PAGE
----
But how far back? Back to what? How far back from pushing the bar from the chest upward do we retrograde until it becomes unimportant? That is exactly the point I want to discuss!
I am going to argue that it should go back much farther than you may have originally thought. This is not a discourse on the law of Cause and Effect. But it is related. I want to highlight the connection that indeed exists where it is perhaps not so easy to see it.
I'll throw out some easy ones for you to agree with. Can you see the connection between the night’s sleep before the lift and how likely success will be? How about the things you had to eat in the meals prior? What about how stressful the workday was? Can you even see how the drive to the gym might be more or less stressful and thereby affect things? If you got a speeding ticket or a flat tire or even had a fender bender, I will bet it absolutely had a bearing on your lift! Contrast those events to a smooth, trafficless commute to the gym!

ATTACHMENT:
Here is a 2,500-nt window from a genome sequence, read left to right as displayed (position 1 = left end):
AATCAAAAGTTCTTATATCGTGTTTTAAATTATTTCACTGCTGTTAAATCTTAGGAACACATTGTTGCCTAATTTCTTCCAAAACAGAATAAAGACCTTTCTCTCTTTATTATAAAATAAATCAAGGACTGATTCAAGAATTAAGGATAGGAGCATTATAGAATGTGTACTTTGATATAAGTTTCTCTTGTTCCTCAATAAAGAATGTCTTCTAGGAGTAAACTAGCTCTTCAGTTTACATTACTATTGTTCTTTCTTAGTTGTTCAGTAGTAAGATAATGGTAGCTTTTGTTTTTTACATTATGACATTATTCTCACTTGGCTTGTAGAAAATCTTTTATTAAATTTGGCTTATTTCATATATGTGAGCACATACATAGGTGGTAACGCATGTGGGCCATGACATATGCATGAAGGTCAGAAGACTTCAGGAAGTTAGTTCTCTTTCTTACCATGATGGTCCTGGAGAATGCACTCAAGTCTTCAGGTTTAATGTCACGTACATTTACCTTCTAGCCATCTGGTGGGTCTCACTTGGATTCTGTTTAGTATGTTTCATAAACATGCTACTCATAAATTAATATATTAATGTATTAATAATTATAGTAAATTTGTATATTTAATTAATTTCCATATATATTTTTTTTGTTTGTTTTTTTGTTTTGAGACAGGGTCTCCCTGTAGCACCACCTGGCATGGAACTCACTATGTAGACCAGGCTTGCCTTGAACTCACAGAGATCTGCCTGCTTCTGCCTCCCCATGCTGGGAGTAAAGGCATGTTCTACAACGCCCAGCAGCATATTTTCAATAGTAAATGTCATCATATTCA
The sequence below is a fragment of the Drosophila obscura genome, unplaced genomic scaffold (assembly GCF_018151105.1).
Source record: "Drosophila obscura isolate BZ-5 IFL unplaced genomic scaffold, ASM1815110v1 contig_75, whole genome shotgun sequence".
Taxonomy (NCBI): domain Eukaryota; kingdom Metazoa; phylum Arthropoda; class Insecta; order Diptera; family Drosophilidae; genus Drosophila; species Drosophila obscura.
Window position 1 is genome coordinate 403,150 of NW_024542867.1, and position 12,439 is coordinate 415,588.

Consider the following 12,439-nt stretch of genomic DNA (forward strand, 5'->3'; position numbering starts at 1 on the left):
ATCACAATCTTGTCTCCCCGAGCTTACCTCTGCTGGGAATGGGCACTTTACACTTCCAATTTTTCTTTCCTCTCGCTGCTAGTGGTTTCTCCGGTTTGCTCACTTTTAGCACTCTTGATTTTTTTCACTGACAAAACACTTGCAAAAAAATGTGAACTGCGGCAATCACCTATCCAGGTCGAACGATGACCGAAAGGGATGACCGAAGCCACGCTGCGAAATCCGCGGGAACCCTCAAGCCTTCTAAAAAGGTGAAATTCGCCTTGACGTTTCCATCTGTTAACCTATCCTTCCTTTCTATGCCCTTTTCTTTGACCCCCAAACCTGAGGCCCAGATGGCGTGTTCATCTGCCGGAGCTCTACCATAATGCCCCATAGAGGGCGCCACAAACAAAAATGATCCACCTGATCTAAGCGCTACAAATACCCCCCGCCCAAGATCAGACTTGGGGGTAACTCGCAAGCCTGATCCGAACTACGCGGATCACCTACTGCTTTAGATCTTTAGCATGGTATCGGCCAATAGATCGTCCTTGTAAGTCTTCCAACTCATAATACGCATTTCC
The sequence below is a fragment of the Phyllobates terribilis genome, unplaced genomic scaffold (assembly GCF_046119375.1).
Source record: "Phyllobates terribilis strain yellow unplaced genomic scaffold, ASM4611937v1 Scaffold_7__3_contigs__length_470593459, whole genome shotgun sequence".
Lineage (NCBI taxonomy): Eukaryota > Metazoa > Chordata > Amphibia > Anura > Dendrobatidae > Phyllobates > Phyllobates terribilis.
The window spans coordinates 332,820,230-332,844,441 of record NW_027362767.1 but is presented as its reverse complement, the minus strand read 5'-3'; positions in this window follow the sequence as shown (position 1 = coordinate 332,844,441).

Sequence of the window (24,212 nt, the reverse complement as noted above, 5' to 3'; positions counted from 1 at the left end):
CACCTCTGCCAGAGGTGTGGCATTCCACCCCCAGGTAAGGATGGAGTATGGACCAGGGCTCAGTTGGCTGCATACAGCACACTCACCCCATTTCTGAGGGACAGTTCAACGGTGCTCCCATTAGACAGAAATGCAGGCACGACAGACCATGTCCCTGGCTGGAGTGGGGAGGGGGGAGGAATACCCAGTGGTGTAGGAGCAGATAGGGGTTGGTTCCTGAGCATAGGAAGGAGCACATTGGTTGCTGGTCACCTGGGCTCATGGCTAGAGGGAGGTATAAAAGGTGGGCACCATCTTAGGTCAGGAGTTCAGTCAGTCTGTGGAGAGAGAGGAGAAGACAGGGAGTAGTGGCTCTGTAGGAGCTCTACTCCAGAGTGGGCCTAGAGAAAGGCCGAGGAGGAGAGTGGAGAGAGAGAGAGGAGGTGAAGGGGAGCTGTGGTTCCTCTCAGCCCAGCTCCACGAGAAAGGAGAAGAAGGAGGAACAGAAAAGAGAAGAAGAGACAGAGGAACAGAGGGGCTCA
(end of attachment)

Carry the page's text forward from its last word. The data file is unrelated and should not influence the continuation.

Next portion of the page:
What I'm pointing out is that there are connections everywhere. Some are big and some only tiny, but they all add up! They all contribute in either a positive, negative, or neutral way. I believe that we categorize too many in the “neutral” category that doesn't belong there. We erroneously think that our drive to the gym has nothing to do with our training. I'm saying it does.
It is important to recognize what has an effect on us and what doesn't. But discounting things because of unawareness is a huge mistake. Why? Because many of these things are somewhat under our control! We can tip them in a positive way so that we enhance our chances of success. You CHOOSE your route to the gym! We will shortly return to this.
If things go well in your max bench attempt that day, you could be tempted to continue to ignore the connectedness I'm speaking about. Hey, if it isn't broken, why fix it? Okay. I'll agree. Sooner or later, you will load a bar up and get under it, and it is going to stall. If that never happens, then you aren't pushing yourself hard enough!
When it does, this concept becomes much more essential to grasp. And easier to see. Especially if it is one of those “barely missed it” misses! The ones that are just a hair away from getting past the stick. On those close ones, you have to evaluate why it is that you miss. If you made a big technique error or did something egregious, it is evident. But what about when you did everything right?